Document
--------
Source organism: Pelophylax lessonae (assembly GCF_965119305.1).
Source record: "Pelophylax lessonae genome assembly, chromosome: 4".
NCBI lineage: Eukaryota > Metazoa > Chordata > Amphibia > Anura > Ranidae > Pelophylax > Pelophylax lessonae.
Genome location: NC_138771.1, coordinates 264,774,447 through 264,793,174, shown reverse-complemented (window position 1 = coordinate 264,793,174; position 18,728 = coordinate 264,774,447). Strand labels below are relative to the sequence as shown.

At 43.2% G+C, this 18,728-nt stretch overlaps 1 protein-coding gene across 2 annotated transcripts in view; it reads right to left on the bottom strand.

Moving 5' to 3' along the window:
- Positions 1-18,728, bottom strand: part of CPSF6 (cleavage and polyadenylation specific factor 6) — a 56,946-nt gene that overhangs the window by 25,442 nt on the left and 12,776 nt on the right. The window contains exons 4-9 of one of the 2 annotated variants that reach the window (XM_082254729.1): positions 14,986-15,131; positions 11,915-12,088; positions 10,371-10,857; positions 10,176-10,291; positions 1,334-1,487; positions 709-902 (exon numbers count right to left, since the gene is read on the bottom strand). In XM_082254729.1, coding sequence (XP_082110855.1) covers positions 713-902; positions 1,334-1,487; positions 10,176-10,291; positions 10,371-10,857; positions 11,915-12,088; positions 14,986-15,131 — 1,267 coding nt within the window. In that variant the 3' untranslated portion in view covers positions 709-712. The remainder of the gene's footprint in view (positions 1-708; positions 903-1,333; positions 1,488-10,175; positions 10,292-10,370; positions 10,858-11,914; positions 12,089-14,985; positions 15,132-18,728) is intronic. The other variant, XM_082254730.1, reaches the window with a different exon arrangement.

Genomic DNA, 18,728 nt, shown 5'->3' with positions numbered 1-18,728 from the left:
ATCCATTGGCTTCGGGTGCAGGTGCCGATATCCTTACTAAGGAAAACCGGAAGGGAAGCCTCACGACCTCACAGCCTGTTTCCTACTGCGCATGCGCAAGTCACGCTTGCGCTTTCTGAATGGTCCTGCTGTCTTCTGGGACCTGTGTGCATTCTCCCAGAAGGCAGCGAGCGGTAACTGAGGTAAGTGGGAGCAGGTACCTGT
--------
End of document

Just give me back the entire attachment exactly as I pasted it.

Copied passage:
Source organism: Pelophylax lessonae (assembly GCF_965119305.1).
Source record: "Pelophylax lessonae genome assembly, chromosome: 4".
NCBI lineage: Eukaryota > Metazoa > Chordata > Amphibia > Anura > Ranidae > Pelophylax > Pelophylax lessonae.
Genome location: NC_138771.1, coordinates 264,774,447 through 264,793,174, shown reverse-complemented (window position 1 = coordinate 264,793,174; position 18,728 = coordinate 264,774,447). Strand labels below are relative to the sequence as shown.

At 43.2% G+C, this 18,728-nt stretch overlaps 1 protein-coding gene across 2 annotated transcripts in view; it reads right to left on the bottom strand.

Moving 5' to 3' along the window:
- Positions 1-18,728, bottom strand: part of CPSF6 (cleavage and polyadenylation specific factor 6) — a 56,946-nt gene that overhangs the window by 25,442 nt on the left and 12,776 nt on the right. The window contains exons 4-9 of one of the 2 annotated variants that reach the window (XM_082254729.1): positions 14,986-15,131; positions 11,915-12,088; positions 10,371-10,857; positions 10,176-10,291; positions 1,334-1,487; positions 709-902 (exon numbers count right to left, since the gene is read on the bottom strand). In XM_082254729.1, coding sequence (XP_082110855.1) covers positions 713-902; positions 1,334-1,487; positions 10,176-10,291; positions 10,371-10,857; positions 11,915-12,088; positions 14,986-15,131 — 1,267 coding nt within the window. In that variant the 3' untranslated portion in view covers positions 709-712. The remainder of the gene's footprint in view (positions 1-708; positions 903-1,333; positions 1,488-10,175; positions 10,292-10,370; positions 10,858-11,914; positions 12,089-14,985; positions 15,132-18,728) is intronic. The other variant, XM_082254730.1, reaches the window with a different exon arrangement.

Genomic DNA, 18,728 nt, shown 5'->3' with positions numbered 1-18,728 from the left:
ATCCATTGGCTTCGGGTGCAGGTGCCGATATCCTTACTAAGGAAAACCGGAAGGGAAGCCTCACGACCTCACAGCCTGTTTCCTACTGCGCATGCGCAAGTCACGCTTGCGCTTTCTGAATGGTCCTGCTGTCTTCTGGGACCTGTGTGCATTCTCCCAGAAGGCAGCGAGCGGTAACTGAGGTAAGTGGGAGCAGGTACCTGT